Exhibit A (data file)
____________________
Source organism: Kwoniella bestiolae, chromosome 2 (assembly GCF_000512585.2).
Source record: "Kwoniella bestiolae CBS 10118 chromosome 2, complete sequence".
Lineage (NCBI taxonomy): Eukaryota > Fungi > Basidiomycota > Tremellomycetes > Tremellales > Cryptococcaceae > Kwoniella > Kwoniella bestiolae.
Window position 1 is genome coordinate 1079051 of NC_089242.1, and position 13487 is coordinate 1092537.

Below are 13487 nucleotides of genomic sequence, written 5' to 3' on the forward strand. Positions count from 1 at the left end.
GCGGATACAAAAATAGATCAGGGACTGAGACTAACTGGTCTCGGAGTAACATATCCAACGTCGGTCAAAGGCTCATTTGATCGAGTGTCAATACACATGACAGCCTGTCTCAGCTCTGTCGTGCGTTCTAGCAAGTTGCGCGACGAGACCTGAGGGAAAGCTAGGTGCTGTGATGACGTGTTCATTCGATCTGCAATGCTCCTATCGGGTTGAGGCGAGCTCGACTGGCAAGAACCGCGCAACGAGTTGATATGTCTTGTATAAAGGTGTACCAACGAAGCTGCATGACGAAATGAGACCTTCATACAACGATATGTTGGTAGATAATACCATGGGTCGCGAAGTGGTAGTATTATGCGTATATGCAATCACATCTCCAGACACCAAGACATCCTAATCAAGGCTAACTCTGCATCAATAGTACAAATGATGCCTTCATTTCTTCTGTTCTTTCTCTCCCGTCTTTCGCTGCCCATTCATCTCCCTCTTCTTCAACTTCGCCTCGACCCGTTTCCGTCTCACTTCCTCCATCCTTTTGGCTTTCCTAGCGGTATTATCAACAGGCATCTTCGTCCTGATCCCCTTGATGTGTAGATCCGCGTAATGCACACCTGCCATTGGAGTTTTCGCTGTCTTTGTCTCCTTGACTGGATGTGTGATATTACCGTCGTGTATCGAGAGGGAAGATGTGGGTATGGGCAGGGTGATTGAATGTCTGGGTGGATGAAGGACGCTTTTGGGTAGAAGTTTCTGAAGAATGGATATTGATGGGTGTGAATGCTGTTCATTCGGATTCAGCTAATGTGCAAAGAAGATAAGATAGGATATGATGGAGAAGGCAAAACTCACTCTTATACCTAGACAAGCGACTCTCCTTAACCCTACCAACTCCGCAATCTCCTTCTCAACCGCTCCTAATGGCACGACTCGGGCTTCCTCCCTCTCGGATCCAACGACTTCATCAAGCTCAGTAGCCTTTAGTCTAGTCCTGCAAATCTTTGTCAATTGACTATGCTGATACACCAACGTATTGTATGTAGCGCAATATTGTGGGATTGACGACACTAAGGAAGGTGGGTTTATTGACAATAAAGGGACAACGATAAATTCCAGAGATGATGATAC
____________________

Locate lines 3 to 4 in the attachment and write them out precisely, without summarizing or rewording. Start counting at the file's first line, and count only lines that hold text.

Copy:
Lineage (NCBI taxonomy): Eukaryota > Fungi > Basidiomycota > Tremellomycetes > Tremellales > Cryptococcaceae > Kwoniella > Kwoniella bestiolae.
Window position 1 is genome coordinate 1079051 of NC_089242.1, and position 13487 is coordinate 1092537.